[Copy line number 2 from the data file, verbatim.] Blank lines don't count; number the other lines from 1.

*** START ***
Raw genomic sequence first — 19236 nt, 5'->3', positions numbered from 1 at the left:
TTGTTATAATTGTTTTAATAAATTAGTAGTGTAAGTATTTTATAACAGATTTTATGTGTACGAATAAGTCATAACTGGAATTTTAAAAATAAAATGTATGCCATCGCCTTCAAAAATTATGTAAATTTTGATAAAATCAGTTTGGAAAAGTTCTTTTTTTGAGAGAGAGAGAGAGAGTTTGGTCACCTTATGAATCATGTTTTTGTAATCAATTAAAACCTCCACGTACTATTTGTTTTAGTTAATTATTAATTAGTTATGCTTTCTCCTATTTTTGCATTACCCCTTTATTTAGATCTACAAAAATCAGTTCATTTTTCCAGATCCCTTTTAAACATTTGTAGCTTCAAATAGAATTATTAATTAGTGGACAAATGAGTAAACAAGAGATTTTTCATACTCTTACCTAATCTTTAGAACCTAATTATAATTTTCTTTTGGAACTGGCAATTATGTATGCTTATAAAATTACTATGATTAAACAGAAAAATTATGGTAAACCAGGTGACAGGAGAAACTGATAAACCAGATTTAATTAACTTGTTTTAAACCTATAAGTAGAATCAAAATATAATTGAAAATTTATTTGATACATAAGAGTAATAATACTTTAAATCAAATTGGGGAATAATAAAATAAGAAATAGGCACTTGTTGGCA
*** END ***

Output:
TTGTTATAATTGTTTTAATAAATTAGTAGTGTAAGTATTTTATAACAGATTTTATGTGTACGAATAAGTCATAACTGGAATTTTAAAAATAAAATGTATGCCATCGCCTTCAAAAATTATGTAAATTTTGATAAAATCAGTTTGGAAAAGTTCTTTTTTTGAGAGAGAGAGAGAGAGTTTGGTCACCTTATGAATCATGTTTTTGTAATCAATTAAAACCTCCACGTACTATTTGTTTTAGTTAATTATTAATTAGTTATGCTTTCTCCTATTTTTGCATTACCCCTTTATTTAGATCTACAAAAATCAGTTCATTTTTCCAGATCCCTTTTAAACATTTGTAGCTTCAAATAGAATTATTAATTAGTGGACAAATGAGTAAACAAGAGATTTTTCATACTCTTACCTAATCTTTAGAACCTAATTATAATTTTCTTTTGGAACTGGCAATTATGTATGCTTATAAAATTACTATGATTAAACAGAAAAATTATGGTAAACCAGGTGACAGGAGAAACTGATAAACCAGATTTAATTAACTTGTTTTAAACCTATAAGTAGAATCAAAATATAATTGAAAATTTATTTGATACATAAGAGTAATAATACTTTAAATCAAATTGGGGAATAATAAAATAAGAAATAGGCACTTGTTGGCA